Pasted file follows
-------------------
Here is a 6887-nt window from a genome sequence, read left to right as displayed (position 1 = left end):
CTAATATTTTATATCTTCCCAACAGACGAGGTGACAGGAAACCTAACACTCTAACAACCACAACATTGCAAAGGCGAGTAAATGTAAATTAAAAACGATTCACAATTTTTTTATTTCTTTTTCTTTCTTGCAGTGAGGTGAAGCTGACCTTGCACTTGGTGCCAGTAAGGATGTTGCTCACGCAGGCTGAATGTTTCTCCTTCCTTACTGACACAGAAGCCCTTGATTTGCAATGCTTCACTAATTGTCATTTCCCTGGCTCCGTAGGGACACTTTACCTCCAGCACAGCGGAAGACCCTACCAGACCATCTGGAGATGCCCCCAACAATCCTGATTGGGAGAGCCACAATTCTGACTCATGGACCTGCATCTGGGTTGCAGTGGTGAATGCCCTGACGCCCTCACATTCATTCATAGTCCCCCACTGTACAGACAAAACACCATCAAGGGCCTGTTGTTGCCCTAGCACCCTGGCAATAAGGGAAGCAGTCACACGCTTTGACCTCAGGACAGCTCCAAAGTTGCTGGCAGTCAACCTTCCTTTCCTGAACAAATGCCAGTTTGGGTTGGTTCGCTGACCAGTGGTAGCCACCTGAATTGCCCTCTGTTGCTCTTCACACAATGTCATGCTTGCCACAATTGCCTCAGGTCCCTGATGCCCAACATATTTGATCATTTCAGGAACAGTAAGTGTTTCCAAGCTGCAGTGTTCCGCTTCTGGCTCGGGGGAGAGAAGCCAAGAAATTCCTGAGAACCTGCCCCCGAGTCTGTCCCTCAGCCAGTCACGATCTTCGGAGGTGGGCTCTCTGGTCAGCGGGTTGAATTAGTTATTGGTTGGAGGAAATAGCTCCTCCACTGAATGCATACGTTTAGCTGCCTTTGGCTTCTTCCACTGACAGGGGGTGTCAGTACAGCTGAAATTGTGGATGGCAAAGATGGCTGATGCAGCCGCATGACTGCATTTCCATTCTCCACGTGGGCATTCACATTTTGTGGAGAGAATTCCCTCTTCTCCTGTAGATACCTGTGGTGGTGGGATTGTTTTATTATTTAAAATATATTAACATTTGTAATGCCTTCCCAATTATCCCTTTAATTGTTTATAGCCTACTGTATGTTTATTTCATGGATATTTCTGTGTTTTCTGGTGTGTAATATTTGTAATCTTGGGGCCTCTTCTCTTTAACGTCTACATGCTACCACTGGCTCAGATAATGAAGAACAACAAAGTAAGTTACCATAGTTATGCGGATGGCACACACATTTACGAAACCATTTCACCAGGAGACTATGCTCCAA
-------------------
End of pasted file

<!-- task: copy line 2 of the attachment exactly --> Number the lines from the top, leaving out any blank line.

CTAATATTTTATATCTTCCCAACAGACGAGGTGACAGGAAACCTAACACTCTAACAACCACAACATTGCAAAGGCGAGTAAATGTAAATTAAAAACGATTCACAATTTTTTTATTTCTTTTTCTTTCTTGCAGTGAGGTGAAGCTGACCTTGCACTTGGTGCCAGTAAGGATGTTGCTCACGCAGGCTGAATGTTTCTCCTTCCTTACTGACACAGAAGCCCTTGATTTGCAATGCTTCACTAATTGTCATTTCCCTGGCTCCGTAGGGACACTTTACCTCCAGCACAGCGGAAGACCCTACCAGACCATCTGGAGATGCCCCCAACAATCCTGATTGGGAGAGCCACAATTCTGACTCATGGACCTGCATCTGGGTTGCAGTGGTGAATGCCCTGACGCCCTCACATTCATTCATAGTCCCCCACTGTACAGACAAAACACCATCAAGGGCCTGTTGTTGCCCTAGCACCCTGGCAATAAGGGAAGCAGTCACACGCTTTGACCTCAGGACAGCTCCAAAGTTGCTGGCAGTCAACCTTCCTTTCCTGAACAAATGCCAGTTTGGGTTGGTTCGCTGACCAGTGGTAGCCACCTGAATTGCCCTCTGTTGCTCTTCACACAATGTCATGCTTGCCACAATTGCCTCAGGTCCCTGATGCCCAACATATTTGATCATTTCAGGAACAGTAAGTGTTTCCAAGCTGCAGTGTTCCGCTTCTGGCTCGGGGGAGAGAAGCCAAGAAATTCCTGAGAACCTGCCCCCGAGTCTGTCCCTCAGCCAGTCACGATCTTCGGAGGTGGGCTCTCTGGTCAGCGGGTTGAATTAGTTATTGGTTGGAGGAAATAGCTCCTCCACTGAATGCATACGTTTAGCTGCCTTTGGCTTCTTCCACTGACAGGGGGTGTCAGTACAGCTGAAATTGTGGATGGCAAAGATGGCTGATGCAGCCGCATGACTGCATTTCCATTCTCCACGTGGGCATTCACATTTTGTGGAGAGAATTCCCTCTTCTCCTGTAGATACCTGTGGTGGTGGGATTGTTTTATTATTTAAAATATATTAACATTTGTAATGCCTTCCCAATTATCCCTTTAATTGTTTATAGCCTACTGTATGTTTATTTCATGGATATTTCTGTGTTTTCTGGTGTGTAATATTTGTAATCTTGGGGCCTCTTCTCTTTAACGTCTACATGCTACCACTGGCTCAGATAATGAAGAACAACAAAGTAAGTTACCATAGTTATGCGGATGGCACACACATTTACGAAACCATTTCACCAGGAGACTATGCTCCAA